Notice: Undefined index: order_next_posts in /nas/content/live/gadgetmag/wp-content/plugins/smart-scroll-posts/smart-scroll-posts.php on line 194

Notice: Undefined index: post_link_target in /nas/content/live/gadgetmag/wp-content/plugins/smart-scroll-posts/smart-scroll-posts.php on line 195

Notice: Undefined index: posts_featured_size in /nas/content/live/gadgetmag/wp-content/plugins/smart-scroll-posts/smart-scroll-posts.php on line 196

Discover GarageBand’s hidden Sampler

Uncover the powerful AUSampler plug-in to map samples to keyboard

Quite possibly one of the immediately fun aspects of GarageBand on iOS is the Sampler. Whether musician or not, people’s faces cannot help but light up at the ability to take external voices before playing them back all ‘squeaky’ as it were. In truth a Sampler is a much more powerful instrument than it is novelty act, mapping sounds to keyboard and triggering useful synthetic textures. Some of pop, electronic and dance music’s biggest tracks have used this tuneful playback of all kinds of samples to stunning effect. The great news then is that GarageBand on OS X retains a ‘hidden’ sampler in the shape of the AUSampler plug-in. Blink and you might not know it’s there, so in this advanced guide we’ll first locate it and then examine the essential features.


1 Plug-ins menu

On a software track and within the Smart Controls Inspector, you’ll find the AUSampler. Within the Plug-ins section, click the Instrument box to navigate the pop-out menu.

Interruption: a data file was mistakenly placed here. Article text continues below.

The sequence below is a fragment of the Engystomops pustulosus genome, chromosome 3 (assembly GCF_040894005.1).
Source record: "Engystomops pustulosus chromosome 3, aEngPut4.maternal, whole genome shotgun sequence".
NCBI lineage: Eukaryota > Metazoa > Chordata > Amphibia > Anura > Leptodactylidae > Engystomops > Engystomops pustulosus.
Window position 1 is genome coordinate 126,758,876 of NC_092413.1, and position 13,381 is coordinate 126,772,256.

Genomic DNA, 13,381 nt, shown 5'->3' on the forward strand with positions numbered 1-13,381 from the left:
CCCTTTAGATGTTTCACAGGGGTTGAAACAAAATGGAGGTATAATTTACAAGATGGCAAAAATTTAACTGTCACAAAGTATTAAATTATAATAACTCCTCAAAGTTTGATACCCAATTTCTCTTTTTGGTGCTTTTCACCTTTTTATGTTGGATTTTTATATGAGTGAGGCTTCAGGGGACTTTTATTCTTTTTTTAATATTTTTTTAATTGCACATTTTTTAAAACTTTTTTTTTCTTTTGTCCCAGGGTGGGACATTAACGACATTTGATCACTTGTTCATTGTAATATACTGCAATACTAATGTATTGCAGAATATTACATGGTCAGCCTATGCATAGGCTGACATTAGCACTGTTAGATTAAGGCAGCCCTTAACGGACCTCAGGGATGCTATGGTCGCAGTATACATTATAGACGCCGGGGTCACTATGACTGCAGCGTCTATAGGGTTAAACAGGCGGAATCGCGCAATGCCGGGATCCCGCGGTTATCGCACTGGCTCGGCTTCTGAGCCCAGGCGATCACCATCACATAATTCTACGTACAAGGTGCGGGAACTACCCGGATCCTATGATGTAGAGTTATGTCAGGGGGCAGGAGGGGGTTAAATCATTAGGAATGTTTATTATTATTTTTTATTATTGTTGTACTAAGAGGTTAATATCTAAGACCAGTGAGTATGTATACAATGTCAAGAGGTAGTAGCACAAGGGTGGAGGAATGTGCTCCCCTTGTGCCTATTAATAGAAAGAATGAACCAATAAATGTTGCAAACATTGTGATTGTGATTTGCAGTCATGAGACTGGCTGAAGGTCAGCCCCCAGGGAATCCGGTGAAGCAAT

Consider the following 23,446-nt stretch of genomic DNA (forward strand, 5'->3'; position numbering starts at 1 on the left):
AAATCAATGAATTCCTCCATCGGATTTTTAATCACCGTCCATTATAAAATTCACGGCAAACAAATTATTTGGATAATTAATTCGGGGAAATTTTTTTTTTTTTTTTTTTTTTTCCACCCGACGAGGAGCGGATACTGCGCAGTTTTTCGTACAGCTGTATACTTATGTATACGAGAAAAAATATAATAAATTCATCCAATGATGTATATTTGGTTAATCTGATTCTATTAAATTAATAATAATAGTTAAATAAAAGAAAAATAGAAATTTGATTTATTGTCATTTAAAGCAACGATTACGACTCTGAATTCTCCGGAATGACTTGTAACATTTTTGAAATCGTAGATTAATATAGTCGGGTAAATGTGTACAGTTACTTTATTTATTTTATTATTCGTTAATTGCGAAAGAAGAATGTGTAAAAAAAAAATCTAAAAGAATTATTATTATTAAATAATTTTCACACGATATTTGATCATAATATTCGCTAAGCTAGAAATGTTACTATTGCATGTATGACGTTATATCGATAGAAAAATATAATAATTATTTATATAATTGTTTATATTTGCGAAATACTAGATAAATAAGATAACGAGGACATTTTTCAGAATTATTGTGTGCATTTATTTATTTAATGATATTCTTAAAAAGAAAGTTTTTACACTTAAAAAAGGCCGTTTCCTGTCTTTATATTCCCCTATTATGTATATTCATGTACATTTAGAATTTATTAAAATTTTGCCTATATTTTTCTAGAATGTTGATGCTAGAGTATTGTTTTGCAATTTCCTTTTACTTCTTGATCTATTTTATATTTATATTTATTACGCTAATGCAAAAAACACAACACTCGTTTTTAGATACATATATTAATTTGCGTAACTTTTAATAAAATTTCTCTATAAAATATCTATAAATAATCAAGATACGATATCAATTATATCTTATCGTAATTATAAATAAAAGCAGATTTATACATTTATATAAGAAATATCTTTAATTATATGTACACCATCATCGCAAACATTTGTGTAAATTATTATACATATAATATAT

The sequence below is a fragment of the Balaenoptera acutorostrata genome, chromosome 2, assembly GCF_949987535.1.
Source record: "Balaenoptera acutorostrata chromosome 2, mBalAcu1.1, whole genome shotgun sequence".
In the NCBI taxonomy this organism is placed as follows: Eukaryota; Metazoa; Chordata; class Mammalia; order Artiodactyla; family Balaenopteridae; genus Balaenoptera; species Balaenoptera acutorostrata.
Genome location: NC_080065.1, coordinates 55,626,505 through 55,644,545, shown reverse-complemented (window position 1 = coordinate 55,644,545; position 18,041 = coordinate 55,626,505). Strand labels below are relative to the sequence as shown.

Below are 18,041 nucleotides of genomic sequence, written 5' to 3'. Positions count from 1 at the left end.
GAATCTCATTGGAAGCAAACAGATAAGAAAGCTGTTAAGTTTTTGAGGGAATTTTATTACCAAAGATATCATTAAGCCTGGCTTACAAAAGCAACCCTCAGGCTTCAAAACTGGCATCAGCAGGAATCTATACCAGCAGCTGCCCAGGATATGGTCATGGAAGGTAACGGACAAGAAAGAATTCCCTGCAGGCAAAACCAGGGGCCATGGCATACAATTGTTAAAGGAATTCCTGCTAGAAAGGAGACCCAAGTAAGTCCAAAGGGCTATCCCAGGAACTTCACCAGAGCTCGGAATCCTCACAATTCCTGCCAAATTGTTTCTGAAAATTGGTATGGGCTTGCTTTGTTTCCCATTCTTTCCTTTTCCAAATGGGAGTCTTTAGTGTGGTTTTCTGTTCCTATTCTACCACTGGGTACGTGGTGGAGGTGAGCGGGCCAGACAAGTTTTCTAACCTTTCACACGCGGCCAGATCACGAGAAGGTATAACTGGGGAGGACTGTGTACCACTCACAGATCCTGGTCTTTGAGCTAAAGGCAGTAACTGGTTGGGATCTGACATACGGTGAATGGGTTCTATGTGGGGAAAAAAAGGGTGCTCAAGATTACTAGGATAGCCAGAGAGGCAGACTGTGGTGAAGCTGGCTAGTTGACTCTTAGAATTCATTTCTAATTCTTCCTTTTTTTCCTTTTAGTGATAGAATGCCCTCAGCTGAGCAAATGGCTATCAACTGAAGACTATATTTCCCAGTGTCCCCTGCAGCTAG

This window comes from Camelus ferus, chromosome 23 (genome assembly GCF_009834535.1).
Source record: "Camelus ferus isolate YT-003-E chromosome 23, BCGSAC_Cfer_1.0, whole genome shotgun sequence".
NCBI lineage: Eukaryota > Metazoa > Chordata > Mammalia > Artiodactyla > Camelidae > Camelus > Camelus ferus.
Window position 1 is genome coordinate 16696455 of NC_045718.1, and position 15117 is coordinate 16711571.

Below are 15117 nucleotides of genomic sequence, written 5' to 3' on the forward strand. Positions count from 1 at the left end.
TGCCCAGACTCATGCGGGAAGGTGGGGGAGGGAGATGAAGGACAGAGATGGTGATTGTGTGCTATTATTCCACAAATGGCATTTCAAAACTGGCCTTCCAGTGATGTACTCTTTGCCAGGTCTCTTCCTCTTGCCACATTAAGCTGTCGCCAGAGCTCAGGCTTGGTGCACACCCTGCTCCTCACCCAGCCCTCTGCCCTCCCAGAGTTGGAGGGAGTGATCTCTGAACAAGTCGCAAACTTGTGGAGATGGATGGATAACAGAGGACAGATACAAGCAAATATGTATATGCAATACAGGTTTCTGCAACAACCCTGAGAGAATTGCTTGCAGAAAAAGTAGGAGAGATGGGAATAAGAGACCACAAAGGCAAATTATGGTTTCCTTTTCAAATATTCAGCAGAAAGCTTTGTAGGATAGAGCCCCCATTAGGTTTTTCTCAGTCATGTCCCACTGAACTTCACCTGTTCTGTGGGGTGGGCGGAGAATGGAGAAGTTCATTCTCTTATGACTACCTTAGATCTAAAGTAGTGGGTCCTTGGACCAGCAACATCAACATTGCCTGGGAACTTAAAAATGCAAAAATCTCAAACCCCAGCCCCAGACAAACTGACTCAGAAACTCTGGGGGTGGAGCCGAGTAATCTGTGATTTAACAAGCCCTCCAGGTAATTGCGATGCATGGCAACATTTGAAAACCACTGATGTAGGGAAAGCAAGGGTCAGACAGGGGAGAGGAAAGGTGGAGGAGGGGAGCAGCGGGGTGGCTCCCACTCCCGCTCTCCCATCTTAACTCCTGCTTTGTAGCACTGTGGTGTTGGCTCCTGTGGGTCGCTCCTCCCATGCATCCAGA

2 Pick the Sampler

Within the pop-out Plug-ins menu, navigate AU Instruments>Apple to find the AUSampler option. Here you can choose either Mono or Stereo, for our example we’ll pick Stereo.


3 Sampler keyboard

The AUSampler window appears top-left. By default it shows a visual keyboard that can be clicked to sound notes or light up according to controller or musical typing.


4 Adding samples

Click the Show Editor arrow below to show the Grid Editor. In the Layers and Zones list we’ll add an audio sample by clicking the gear icon and choosing Add Samples.


5 Sourcing samples

In this example we’re adding a short vocal sample recorded and trimmed within Audacity. You can import any such audio as you wish, with concise clips working best.


6 Select the sample

Our sample is saved as an .AIFF file although you can equally add .WAV audio. Use the Finder window to navigate to your sample, select and click the Open button.


7 Sound the sample

The sample is added to the current Layer, so you can bypass/delete any extra zones. Press a key to hear the sample, checking the Looping box to loop while holding a key.


8 Layer and edit

You can add more samples or zones to layers and add multiple layers. With two layers, for example, you can edit settings independently such as Trigger for key up/down.


9 Shaping the sound

The Parameters tab in the right corner lets you toggle additional knobs for tailoring how the sample sounds, adding Delay, Attack, Hold, Decay, Sustain and Release times.